Cloud Computing

Netflix and Other Major Cloud-Computing Players

Cloud computing has made great strides in 2013, going from hype, pioneering adoption and curiosity to a real driver of business value for both small and large enterprises. These enterprises have watched major players such as Netflix, Intuit, Amazon, and Craigslist pave the path to proven viability.

Netflix has been at the forefront of cloud computing implementation and innovation from the get-go. Boasting some of the world’s most advanced and creative minds in IT, Netflix has long been ahead of the game in recruiting brilliant developers and systems architects to address the complexities of building scalable business systems on a public cloud.

Most people equate Netflix with entertainment. Indeed, they are not a software vendor; nonetheless, they are quickly positioning themselves as a strong leader in the software industry. Hard-learned lessons over the years have prompted them to develop tools that are meant to help them prevent disasters.

Using Amazon Web Services’ infrastructure, Netflix manages to stream thousands of movies, television shows and games into the computers and tablets of users in over 40 countries around the world, as well as take into consideration member rental histories, user ratings of streamed media, and comparisons, along with the recommendations and ratings of other subscribers.

With over 36 billion subscribers, Netflix users watch roughly 4 billion hours of programming each quarter and they do so on over 1000 different types of devices. Within a fraction of a second, Netflix computing not only determines which server contains the media that has been selected by the user, but it also decides which file to send according to the subscriber’s device profile. Through algorithms and interfaces, Netflix cloud computing systems keep viewers on the hook by offering them the collection of videos they want to see.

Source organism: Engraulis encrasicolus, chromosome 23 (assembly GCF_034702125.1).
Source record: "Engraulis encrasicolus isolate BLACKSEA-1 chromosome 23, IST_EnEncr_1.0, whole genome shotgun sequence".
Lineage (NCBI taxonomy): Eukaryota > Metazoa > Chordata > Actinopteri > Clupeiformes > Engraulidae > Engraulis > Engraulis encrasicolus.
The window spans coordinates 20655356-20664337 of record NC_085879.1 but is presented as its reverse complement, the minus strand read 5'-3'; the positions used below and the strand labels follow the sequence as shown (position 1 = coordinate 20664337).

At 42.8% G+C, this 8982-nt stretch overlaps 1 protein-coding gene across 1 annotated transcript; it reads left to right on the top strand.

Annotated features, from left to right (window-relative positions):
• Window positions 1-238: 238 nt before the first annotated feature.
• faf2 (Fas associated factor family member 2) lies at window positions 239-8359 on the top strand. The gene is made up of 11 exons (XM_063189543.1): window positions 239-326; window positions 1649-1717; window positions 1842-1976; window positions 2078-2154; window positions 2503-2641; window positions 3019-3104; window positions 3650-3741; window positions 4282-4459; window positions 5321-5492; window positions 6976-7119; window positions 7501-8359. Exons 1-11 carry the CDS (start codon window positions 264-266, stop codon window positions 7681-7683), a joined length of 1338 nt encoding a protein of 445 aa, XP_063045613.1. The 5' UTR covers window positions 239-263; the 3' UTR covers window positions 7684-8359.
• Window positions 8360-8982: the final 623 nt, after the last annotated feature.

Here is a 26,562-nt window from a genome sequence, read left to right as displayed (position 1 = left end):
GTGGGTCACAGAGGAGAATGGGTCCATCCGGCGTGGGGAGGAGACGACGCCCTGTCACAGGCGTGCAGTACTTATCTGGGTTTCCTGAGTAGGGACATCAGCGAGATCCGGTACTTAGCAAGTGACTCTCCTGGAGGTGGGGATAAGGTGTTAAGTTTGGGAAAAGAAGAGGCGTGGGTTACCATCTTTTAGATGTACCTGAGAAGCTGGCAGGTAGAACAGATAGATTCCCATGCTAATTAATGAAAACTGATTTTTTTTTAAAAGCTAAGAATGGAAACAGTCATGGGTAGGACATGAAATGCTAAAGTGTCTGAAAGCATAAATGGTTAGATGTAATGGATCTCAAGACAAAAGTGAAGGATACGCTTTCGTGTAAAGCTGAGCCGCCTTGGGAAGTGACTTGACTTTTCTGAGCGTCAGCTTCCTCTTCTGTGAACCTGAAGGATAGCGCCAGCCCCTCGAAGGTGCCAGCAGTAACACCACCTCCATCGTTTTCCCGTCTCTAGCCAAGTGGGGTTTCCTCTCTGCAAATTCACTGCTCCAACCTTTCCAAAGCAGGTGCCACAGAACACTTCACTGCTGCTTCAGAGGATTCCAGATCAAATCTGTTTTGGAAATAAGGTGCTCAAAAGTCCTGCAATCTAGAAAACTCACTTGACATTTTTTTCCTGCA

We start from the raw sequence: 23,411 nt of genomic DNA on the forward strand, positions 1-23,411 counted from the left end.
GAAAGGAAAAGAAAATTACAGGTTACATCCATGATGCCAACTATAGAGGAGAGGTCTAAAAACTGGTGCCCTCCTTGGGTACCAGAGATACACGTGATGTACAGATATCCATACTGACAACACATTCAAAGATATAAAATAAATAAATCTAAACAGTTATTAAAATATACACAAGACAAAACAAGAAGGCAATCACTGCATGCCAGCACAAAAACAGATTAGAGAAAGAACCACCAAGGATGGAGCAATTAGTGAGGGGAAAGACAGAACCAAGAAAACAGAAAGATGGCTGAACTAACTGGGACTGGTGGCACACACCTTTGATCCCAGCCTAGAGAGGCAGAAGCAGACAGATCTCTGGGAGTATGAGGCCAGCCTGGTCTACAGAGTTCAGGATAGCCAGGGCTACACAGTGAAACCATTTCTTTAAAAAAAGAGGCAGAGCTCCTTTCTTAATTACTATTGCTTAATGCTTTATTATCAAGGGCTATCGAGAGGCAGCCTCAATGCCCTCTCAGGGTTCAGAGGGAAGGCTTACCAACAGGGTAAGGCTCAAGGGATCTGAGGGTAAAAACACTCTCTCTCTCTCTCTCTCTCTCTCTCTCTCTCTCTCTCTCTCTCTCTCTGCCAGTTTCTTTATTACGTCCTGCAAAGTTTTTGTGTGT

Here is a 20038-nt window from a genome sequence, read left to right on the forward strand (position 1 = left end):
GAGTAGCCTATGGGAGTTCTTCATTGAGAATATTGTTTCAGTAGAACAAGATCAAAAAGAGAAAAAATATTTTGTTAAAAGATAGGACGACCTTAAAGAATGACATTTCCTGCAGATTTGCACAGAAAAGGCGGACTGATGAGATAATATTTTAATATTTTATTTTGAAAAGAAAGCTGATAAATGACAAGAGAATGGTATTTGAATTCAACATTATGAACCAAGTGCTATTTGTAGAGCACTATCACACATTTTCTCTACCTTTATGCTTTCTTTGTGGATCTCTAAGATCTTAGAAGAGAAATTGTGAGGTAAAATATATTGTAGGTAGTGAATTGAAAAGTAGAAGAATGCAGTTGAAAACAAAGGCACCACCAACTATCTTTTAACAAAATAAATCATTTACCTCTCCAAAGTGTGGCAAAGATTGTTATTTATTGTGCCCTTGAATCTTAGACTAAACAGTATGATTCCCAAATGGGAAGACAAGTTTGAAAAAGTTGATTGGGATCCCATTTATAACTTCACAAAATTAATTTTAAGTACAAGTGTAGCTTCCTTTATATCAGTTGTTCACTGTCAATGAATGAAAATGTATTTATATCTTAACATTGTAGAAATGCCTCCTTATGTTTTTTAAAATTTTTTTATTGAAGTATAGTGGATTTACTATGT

Cloud computing giant Intuit offers high value Software as a Service platforms (SaaS) for the general public as well as for Small to Medium Businesses (SMBs). Quickbooks, Quickbase, Turbotax, Quicken, and Digital Insight are just a few of the more well-known Intuit products; Intuit also offers solutions and programs for specific interests.

Quickly becoming nearly as big a player as Netflix, Intuit has used cloud computing for cross-integration of a huge product line of service platforms and solutions. Intuit has reduced menial data input, increased mobile accessibility and implemented artificially intelligent solutions for personal finance, budgeting, small business accounting, money management, and tax preparation and filing.

Like Netflix, Intuit has taken an interest in cloud computing innovation and development. They are currently in the process of buying Elastic Intelligence, a developer of the Connection Cloud, the SQL-based platform as a service (PaaS) that enables enterprises to connect application development, SaaS data and BI, thus enabling and assisting SMBs to build applications that will better serve their clients.

Cloud computing of big data is “an approach to computing that leverages the efficient pooling of an on demand managed virtual infrastructure” according to VMware. Abstracting the business services from underlying complex infrastructures, cloud computing uses virtualization and the pooling of resources.

Even organizations like the Olympic Games, the International Olympic Committee (IOC) and the National Olympic Committee (NOC) are using cloud computing to manage their big data because it allows them to scale according to need.

With increased agility and reduced overheads, it is no wonder that more and more major enterprises are moving to cloud computing and big data technologies; cloud computing gives enterprises and organizations what they need, when they need it, and it does so on a scalable basis.


Matt Asay is Vice President of Corporate Strategy at 10gen, the company behind MongoDB NoSQL database. With more than a decade spent in open source, Matt is a recognized open source advocate and board member emeritus of the Open Source Initiative (OSI).




« Connectivity and Collaboration - Essential for Business and Project Planning


Should Software Testing Be Military? »
Matt Asay

Matt Asay is Vice President of Corporate Strategy at 10gen

  • Mail

Recommended for You

Trump hits partial pause on Huawei ban, but 5G concerns persist

Phil Muncaster reports on China and beyond

FinancialForce profits from PSA investment

Martin Veitch's inside track on today’s tech trends

Future-proofing the Middle East

Keri Allan looks at the latest trends and technologies


Do you think your smartphone is making you a workaholic?